No Homework: A Growing Trend?
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- Homework: Why Do It?
- The Homework Debate
- Homework Tips and Information for Parents
- Five Homework Strategies for Teaching Students with Disabilities
- Homework: What To Do When Students DON'T Do It
- Everything You Need to Know About Homework
- Designate a work area: Promote strong study habits by creating a quiet, comfortable, well-lit place to tackle homework without distractions.
- Ask open-ended questions about homework assignments: Allow your child to express displeasure or excitement about a project. Discussing an assignment focuses your child’s attention and also keeps you in touch with what the school is teaching.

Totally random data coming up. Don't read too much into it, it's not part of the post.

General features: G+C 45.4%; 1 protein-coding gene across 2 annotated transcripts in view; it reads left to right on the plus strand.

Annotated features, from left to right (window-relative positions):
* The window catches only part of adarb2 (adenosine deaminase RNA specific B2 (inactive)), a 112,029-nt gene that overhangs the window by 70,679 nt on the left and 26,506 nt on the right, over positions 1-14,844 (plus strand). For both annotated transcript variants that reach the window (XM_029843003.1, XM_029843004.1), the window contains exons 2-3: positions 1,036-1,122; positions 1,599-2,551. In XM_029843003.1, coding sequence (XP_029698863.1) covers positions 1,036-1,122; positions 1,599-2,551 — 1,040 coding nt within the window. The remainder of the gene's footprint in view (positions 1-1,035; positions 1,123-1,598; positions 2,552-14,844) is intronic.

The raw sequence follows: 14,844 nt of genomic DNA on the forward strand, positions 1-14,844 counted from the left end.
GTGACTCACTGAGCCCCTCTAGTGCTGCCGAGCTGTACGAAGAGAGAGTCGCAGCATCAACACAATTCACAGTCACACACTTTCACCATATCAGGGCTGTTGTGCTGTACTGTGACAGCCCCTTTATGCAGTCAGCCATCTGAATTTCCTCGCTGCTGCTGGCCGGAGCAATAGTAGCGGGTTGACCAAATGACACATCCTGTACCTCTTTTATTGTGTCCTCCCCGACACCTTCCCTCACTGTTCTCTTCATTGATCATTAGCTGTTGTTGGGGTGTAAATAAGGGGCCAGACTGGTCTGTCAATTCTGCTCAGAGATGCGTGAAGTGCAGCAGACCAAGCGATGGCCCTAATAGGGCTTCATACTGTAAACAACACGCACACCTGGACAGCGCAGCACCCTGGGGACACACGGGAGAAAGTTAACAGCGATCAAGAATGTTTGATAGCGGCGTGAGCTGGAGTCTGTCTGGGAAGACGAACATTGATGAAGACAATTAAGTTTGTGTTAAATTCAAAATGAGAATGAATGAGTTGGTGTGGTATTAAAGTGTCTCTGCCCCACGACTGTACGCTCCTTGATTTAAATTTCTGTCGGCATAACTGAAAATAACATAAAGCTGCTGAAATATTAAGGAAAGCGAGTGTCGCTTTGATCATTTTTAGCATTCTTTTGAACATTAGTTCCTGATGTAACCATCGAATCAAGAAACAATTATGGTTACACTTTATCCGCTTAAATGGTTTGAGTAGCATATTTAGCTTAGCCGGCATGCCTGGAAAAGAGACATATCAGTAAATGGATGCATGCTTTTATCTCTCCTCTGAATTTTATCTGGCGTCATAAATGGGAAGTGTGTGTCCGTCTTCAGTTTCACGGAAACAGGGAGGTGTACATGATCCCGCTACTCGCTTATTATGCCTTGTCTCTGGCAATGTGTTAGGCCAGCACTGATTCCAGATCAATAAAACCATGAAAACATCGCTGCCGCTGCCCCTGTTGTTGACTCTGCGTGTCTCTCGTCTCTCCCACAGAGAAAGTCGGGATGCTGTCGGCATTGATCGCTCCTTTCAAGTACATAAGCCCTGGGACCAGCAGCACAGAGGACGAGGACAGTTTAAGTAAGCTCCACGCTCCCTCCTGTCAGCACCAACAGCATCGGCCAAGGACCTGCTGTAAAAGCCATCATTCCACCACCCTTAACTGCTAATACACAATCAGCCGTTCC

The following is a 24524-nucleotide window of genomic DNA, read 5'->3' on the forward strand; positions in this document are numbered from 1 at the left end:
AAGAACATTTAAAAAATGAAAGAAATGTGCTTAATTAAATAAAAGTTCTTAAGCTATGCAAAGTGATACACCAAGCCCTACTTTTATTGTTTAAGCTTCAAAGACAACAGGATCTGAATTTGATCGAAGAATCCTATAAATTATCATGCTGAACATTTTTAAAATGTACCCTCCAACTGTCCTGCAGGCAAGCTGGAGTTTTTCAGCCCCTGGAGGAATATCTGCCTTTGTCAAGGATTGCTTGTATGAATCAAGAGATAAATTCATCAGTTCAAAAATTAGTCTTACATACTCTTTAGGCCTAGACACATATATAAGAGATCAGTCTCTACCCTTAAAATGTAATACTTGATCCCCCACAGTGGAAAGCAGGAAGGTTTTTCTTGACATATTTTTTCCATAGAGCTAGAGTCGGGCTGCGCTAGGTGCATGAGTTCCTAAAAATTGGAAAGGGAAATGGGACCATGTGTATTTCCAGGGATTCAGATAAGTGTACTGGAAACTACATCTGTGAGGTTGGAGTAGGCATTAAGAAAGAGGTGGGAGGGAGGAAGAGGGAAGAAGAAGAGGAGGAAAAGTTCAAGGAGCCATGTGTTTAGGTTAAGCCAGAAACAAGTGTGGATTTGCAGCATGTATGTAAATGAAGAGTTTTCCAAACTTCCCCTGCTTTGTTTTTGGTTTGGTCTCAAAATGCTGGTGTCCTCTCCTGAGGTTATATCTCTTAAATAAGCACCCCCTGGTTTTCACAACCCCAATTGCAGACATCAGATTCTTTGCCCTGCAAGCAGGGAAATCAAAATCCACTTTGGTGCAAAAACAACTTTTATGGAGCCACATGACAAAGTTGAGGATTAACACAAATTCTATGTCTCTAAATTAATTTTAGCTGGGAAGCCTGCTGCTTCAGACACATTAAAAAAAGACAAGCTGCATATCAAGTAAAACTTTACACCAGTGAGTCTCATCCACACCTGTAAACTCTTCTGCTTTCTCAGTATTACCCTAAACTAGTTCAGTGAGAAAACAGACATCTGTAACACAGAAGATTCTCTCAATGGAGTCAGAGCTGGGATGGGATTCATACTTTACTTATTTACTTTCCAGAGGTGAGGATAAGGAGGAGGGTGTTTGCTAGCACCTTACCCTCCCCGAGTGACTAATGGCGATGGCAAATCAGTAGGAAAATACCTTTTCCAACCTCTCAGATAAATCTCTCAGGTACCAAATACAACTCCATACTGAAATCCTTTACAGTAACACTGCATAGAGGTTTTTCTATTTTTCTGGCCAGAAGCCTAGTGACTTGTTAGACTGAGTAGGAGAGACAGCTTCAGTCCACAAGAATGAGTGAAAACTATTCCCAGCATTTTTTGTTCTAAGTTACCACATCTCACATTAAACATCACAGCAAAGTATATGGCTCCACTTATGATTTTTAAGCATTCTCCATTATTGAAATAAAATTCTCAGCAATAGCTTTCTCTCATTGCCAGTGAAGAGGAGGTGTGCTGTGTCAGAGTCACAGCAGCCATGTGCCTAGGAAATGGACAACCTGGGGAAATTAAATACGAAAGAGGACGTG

- Encourage efforts to achieve: Ask your child to share his finished homework. Praise him for a job well-done. If your child expresses interest in a particular topic or assignment, encourage him to ask his teacher about opportunities for extra credit.
- Offer assistance: If your child is struggling, help out. Offer hands-on support. Having mom or dad occasionally type up a paper isn’t going to make or break a child’s academic career.
- Express high expectations: Your student will rise to the occasion when given clear, concise directives. When expectations aren’t met, try re-examining them with your child. Continue to praise your child’s efforts while encouraging future success.